Why Does America Need a Black Pride Celebration?

Written by | Gay Voices

Black Pride

Rainbow flags, beautiful toned bodies and eye-catching costumes. These are some of the sights at Black Gay Pride.

Black Gay Pride — also known simply as Black Pride — is a celebration of LGBTQ pride among persons of color. Both Black Gay Pride and LGBT Pride formed as a stance against discrimination and violence against LGBTQ persons by mainstream society. The LGBTQ equality movement started in the 1960s after the Stonewall Riots in which a group of LGBTQ persons (a large number of drag queens among them) protested a police raid that occurred at The Stonewall Inn, a popular NYC gay establishment. Since then, Pride has become one of the biggest celebrations in the country, that tens of thousands flock attend in different cities to celebrate. While both mainstream Pride and Black Pride focus largely on the empowerment and unification of the LGBTQ community, they are (in my opinion) two separate movements.

Black Pride began in 1988 in Los Angeles as a single event named At the Beach. The event was organized by a small group of friends whose shared purpose was to bring together a community of persons of color who identified as queer. And so Black Pride always had a rich cultural component by focusing on various issues affecting LGBTQ Black communities including safe sex, racial biases, homophobia, healthcare reform and domestic violence.

Since its debut in 1988, Black Pride has transformed from a single LA celebration into a multitude of events as far away as Atlanta and NYC. These events include day parties, concerts, panel discussions focusing on safe sex and health seminars.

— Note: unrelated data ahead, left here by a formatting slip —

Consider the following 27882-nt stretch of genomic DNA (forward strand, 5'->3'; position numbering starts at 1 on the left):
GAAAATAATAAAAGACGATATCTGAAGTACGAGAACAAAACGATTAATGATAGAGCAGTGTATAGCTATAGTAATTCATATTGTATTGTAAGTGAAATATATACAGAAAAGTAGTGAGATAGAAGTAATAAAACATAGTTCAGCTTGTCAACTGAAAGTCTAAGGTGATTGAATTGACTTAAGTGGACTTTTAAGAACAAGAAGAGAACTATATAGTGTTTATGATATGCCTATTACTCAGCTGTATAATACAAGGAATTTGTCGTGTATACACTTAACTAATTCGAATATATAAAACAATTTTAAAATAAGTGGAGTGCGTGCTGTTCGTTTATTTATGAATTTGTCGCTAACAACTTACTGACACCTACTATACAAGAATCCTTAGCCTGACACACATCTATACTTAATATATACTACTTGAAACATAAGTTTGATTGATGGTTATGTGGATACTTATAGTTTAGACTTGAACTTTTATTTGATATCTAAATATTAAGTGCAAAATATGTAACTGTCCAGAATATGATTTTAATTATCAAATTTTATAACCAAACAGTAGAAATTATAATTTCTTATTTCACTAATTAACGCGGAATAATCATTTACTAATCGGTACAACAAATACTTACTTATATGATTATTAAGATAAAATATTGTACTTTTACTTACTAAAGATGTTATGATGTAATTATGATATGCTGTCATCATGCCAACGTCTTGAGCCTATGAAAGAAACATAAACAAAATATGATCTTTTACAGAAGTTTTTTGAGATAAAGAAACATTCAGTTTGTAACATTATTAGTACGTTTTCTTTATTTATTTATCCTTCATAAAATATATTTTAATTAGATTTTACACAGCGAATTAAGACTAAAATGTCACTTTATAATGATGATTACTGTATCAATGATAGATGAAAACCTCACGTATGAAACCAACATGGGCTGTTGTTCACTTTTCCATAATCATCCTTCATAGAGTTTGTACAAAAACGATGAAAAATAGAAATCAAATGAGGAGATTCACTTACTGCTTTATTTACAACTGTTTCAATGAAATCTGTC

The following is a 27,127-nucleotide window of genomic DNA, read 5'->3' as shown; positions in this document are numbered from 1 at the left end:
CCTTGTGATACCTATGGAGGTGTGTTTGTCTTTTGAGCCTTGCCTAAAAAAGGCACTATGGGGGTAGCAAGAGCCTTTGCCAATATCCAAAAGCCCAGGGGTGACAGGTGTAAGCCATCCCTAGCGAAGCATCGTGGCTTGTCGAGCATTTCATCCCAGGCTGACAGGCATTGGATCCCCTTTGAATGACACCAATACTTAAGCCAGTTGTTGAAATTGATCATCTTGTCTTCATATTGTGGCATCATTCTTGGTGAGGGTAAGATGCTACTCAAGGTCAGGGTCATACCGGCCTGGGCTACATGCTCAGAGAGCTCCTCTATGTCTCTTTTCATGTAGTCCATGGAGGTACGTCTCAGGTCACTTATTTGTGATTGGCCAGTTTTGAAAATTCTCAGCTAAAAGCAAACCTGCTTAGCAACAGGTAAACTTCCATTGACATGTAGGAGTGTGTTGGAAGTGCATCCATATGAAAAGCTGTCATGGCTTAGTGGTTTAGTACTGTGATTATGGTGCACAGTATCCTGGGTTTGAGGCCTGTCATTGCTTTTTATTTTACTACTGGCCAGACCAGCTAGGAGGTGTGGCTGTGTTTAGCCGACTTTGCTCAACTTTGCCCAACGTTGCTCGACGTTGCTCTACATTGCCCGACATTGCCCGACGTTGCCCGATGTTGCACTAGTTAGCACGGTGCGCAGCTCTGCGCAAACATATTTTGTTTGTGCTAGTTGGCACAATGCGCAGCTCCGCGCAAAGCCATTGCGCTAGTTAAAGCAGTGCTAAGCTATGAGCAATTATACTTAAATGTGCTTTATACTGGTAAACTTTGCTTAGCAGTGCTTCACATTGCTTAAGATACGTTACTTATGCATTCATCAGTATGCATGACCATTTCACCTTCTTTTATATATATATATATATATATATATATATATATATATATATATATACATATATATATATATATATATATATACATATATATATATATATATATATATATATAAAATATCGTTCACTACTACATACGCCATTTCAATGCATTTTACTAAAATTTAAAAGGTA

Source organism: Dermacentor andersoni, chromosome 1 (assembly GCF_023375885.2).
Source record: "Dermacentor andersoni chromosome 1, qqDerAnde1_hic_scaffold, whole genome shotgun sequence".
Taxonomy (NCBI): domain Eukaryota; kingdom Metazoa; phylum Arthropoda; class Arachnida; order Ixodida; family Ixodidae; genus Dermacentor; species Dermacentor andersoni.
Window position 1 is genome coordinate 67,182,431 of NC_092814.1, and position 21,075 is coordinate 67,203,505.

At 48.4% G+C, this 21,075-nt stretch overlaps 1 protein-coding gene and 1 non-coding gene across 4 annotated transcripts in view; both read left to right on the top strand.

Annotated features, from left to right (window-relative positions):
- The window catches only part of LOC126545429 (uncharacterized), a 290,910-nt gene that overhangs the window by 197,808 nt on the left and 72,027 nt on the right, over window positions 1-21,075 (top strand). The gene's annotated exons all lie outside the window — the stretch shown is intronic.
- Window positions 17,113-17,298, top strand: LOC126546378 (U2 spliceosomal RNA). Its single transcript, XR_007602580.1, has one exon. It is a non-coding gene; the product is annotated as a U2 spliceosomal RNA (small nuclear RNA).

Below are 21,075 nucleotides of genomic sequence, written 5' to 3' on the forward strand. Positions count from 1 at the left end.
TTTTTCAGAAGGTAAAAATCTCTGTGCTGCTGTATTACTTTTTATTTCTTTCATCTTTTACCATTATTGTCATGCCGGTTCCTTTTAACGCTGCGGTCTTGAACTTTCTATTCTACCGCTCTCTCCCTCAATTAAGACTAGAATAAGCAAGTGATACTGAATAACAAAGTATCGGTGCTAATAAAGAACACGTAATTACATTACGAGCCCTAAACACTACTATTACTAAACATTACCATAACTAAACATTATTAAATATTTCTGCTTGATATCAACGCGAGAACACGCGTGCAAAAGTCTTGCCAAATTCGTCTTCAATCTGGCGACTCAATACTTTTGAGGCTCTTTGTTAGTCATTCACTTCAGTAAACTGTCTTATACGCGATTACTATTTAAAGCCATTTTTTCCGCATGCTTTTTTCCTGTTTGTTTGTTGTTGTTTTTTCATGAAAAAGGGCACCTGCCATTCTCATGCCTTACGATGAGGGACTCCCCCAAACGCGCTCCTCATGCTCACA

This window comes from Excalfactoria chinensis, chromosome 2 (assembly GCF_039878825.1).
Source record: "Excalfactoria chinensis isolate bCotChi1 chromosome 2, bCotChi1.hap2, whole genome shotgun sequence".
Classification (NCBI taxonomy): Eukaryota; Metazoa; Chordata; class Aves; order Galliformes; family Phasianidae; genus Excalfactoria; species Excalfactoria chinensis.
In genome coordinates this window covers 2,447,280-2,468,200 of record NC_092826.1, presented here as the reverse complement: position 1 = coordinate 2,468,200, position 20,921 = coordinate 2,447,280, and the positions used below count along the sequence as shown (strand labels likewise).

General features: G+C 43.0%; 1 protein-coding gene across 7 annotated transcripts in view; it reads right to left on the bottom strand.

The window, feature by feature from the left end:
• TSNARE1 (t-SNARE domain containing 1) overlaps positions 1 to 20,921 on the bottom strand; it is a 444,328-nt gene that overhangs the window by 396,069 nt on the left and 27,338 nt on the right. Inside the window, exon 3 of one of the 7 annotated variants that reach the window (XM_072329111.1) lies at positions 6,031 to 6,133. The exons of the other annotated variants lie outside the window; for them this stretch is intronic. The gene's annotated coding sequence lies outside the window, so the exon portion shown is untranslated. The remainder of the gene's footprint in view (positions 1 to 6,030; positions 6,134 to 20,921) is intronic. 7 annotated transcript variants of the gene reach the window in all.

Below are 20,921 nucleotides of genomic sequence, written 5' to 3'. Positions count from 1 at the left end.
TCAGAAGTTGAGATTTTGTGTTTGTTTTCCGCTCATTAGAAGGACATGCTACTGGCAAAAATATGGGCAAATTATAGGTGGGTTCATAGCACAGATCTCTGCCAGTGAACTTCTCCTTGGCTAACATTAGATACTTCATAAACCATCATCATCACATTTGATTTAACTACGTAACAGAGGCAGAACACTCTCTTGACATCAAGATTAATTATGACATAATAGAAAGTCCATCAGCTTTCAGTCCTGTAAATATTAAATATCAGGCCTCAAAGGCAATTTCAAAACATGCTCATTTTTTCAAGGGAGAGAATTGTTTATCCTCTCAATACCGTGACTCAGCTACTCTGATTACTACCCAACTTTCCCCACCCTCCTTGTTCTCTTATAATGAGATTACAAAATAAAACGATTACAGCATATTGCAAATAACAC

As Black Pride rose in popularity, there was a need to organize Black Prides in different communities throughout the nation. In May 1999, a man of vision named Earl D. Fowlkes Jr. took on the task of turning that possibility into a reality: He formed a national organization known as International Federation of Black Prides (IFBE). As a result of his efforts and those who joined him, more than 34 cities now make up the IFBE. In July of 2012, the organization was restructured and is now known as the Center for Black Equity (CBE). Under the auspices of the center, a wide variety of businesses, individuals, sponsors and media outlets host large scale events for people of color during Black Pride.

The largest Black Pride events are in Atlanta, NYC, and Washington DC. Tank, Cardi B, Dream Doll and Milan Christopher are just some of the artists featured on the stages of Black Pride. During these events streets are flooded with thousands of persons from cities and towns near and far. Of all Black Prides I’ve attended, I can say I enjoyed DC Black Pride the most. During that time you’ll see scores of beautiful men dispersed throughout the city, and the parties are so much fun! You have options of going to rooftop parties, all-white affairs, underwear night parties and a myriad of other events.

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As it stands, Black Pride is about learning about Black LGBT culture and enjoying that experience. Some of the biggest party entrepreneurs — including well-known promoters Daryl Wilson and Laurence Pickney — have thrown events and parties specifically to attract the Black LGBT community.

Some argue that these celebrations generally cater to partygoers, but Black Pride is more than that. As its own separate entity, Black Pride creates spaces where people from all walks of life can meet, laugh, dance, and have interact on the issues facing them. If you haven’t been to a Black Pride celebration, consider checking it off your bucket list. Gay, straight, black, or white — you will have the time of your life during Black Pride.

For a list of Pride parades and celebrations happening around the world, check out our Our Big List of PRIDE 2019 Festivals & Celebrations

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Last modified: January 15, 2019